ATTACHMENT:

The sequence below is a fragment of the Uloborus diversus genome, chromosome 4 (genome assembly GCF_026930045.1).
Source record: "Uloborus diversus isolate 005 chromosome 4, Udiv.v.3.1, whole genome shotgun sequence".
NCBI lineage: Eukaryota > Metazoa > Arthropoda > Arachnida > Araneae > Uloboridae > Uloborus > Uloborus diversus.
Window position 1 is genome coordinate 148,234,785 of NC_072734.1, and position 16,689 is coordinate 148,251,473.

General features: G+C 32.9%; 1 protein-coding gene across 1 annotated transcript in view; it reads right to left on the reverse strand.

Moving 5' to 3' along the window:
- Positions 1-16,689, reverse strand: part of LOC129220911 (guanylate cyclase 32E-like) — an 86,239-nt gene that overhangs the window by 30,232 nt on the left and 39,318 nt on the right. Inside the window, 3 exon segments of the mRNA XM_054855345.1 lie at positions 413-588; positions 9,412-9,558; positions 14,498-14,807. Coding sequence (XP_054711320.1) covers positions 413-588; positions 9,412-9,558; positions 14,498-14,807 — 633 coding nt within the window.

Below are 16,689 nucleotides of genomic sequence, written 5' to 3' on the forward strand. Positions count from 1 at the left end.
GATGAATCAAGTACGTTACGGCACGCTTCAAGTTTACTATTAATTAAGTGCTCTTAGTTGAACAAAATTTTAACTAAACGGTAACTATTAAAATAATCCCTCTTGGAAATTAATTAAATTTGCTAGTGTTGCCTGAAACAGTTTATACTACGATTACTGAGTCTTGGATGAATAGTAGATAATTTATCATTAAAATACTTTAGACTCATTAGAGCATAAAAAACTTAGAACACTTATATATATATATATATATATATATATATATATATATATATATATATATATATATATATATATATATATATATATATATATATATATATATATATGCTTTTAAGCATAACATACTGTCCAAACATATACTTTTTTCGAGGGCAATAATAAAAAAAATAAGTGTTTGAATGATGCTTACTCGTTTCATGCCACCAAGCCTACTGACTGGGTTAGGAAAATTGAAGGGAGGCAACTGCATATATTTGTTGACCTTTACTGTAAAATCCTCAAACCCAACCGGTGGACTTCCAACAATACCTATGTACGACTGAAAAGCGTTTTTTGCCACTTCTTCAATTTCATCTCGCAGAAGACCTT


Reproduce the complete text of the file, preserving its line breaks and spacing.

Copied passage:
The sequence below is a fragment of the Uloborus diversus genome, chromosome 4 (genome assembly GCF_026930045.1).
Source record: "Uloborus diversus isolate 005 chromosome 4, Udiv.v.3.1, whole genome shotgun sequence".
NCBI lineage: Eukaryota > Metazoa > Arthropoda > Arachnida > Araneae > Uloboridae > Uloborus > Uloborus diversus.
Window position 1 is genome coordinate 148,234,785 of NC_072734.1, and position 16,689 is coordinate 148,251,473.

General features: G+C 32.9%; 1 protein-coding gene across 1 annotated transcript in view; it reads right to left on the reverse strand.

Moving 5' to 3' along the window:
- Positions 1-16,689, reverse strand: part of LOC129220911 (guanylate cyclase 32E-like) — an 86,239-nt gene that overhangs the window by 30,232 nt on the left and 39,318 nt on the right. Inside the window, 3 exon segments of the mRNA XM_054855345.1 lie at positions 413-588; positions 9,412-9,558; positions 14,498-14,807. Coding sequence (XP_054711320.1) covers positions 413-588; positions 9,412-9,558; positions 14,498-14,807 — 633 coding nt within the window.

Below are 16,689 nucleotides of genomic sequence, written 5' to 3' on the forward strand. Positions count from 1 at the left end.
GATGAATCAAGTACGTTACGGCACGCTTCAAGTTTACTATTAATTAAGTGCTCTTAGTTGAACAAAATTTTAACTAAACGGTAACTATTAAAATAATCCCTCTTGGAAATTAATTAAATTTGCTAGTGTTGCCTGAAACAGTTTATACTACGATTACTGAGTCTTGGATGAATAGTAGATAATTTATCATTAAAATACTTTAGACTCATTAGAGCATAAAAAACTTAGAACACTTATATATATATATATATATATATATATATATATATATATATATATATATATATATATATATATATATATATATATATATATATATATATATATATGCTTTTAAGCATAACATACTGTCCAAACATATACTTTTTTCGAGGGCAATAATAAAAAAAATAAGTGTTTGAATGATGCTTACTCGTTTCATGCCACCAAGCCTACTGACTGGGTTAGGAAAATTGAAGGGAGGCAACTGCATATATTTGTTGACCTTTACTGTAAAATCCTCAAACCCAACCGGTGGACTTCCAACAATACCTATGTACGACTGAAAAGCGTTTTTTGCCACTTCTTCAATTTCATCTCGCAGAAGACCTT